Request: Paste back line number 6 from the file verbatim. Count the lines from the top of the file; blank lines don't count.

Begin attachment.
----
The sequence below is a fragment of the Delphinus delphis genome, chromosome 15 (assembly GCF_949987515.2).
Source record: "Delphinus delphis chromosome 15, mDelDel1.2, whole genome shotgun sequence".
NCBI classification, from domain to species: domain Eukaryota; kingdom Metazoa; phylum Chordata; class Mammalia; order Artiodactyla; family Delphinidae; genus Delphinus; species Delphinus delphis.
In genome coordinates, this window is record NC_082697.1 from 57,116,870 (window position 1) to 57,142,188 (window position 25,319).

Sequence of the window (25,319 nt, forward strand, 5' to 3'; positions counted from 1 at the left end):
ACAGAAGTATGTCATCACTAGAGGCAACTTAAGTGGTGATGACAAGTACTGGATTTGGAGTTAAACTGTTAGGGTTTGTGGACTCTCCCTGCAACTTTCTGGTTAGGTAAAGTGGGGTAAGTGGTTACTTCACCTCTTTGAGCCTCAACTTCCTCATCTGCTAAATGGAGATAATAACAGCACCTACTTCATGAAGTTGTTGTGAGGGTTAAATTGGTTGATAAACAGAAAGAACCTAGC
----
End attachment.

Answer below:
ACAGAAGTATGTCATCACTAGAGGCAACTTAAGTGGTGATGACAAGTACTGGATTTGGAGTTAAACTGTTAGGGTTTGTGGACTCTCCCTGCAACTTTCTGGTTAGGTAAAGTGGGGTAAGTGGTTACTTCACCTCTTTGAGCCTCAACTTCCTCATCTGCTAAATGGAGATAATAACAGCACCTACTTCATGAAGTTGTTGTGAGGGTTAAATTGGTTGATAAACAGAAAGAACCTAGC